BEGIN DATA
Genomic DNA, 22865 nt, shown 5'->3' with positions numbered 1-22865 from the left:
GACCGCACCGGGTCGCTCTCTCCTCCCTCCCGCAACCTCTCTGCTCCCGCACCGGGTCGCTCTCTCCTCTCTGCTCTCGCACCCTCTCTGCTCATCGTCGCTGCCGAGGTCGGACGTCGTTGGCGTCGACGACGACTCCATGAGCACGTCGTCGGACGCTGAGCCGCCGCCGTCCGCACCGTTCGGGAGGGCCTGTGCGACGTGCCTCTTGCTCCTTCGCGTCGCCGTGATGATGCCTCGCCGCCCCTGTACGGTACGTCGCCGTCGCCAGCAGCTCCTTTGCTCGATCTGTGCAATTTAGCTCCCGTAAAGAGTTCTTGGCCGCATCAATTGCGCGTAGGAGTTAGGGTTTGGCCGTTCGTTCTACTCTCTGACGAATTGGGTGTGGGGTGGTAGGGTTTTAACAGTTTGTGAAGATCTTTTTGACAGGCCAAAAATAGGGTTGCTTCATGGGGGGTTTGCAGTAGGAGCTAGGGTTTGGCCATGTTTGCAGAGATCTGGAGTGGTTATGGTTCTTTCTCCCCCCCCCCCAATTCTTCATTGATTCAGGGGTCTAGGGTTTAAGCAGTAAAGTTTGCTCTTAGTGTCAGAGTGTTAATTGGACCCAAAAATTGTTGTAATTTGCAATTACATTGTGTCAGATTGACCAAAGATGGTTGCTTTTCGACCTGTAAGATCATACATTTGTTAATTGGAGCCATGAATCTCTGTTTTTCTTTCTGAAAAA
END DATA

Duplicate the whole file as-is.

Genomic DNA, 22865 nt, shown 5'->3' with positions numbered 1-22865 from the left:
GACCGCACCGGGTCGCTCTCTCCTCCCTCCCGCAACCTCTCTGCTCCCGCACCGGGTCGCTCTCTCCTCTCTGCTCTCGCACCCTCTCTGCTCATCGTCGCTGCCGAGGTCGGACGTCGTTGGCGTCGACGACGACTCCATGAGCACGTCGTCGGACGCTGAGCCGCCGCCGTCCGCACCGTTCGGGAGGGCCTGTGCGACGTGCCTCTTGCTCCTTCGCGTCGCCGTGATGATGCCTCGCCGCCCCTGTACGGTACGTCGCCGTCGCCAGCAGCTCCTTTGCTCGATCTGTGCAATTTAGCTCCCGTAAAGAGTTCTTGGCCGCATCAATTGCGCGTAGGAGTTAGGGTTTGGCCGTTCGTTCTACTCTCTGACGAATTGGGTGTGGGGTGGTAGGGTTTTAACAGTTTGTGAAGATCTTTTTGACAGGCCAAAAATAGGGTTGCTTCATGGGGGGTTTGCAGTAGGAGCTAGGGTTTGGCCATGTTTGCAGAGATCTGGAGTGGTTATGGTTCTTTCTCCCCCCCCCCCAATTCTTCATTGATTCAGGGGTCTAGGGTTTAAGCAGTAAAGTTTGCTCTTAGTGTCAGAGTGTTAATTGGACCCAAAAATTGTTGTAATTTGCAATTACATTGTGTCAGATTGACCAAAGATGGTTGCTTTTCGACCTGTAAGATCATACATTTGTTAATTGGAGCCATGAATCTCTGTTTTTCTTTCTGAAAAA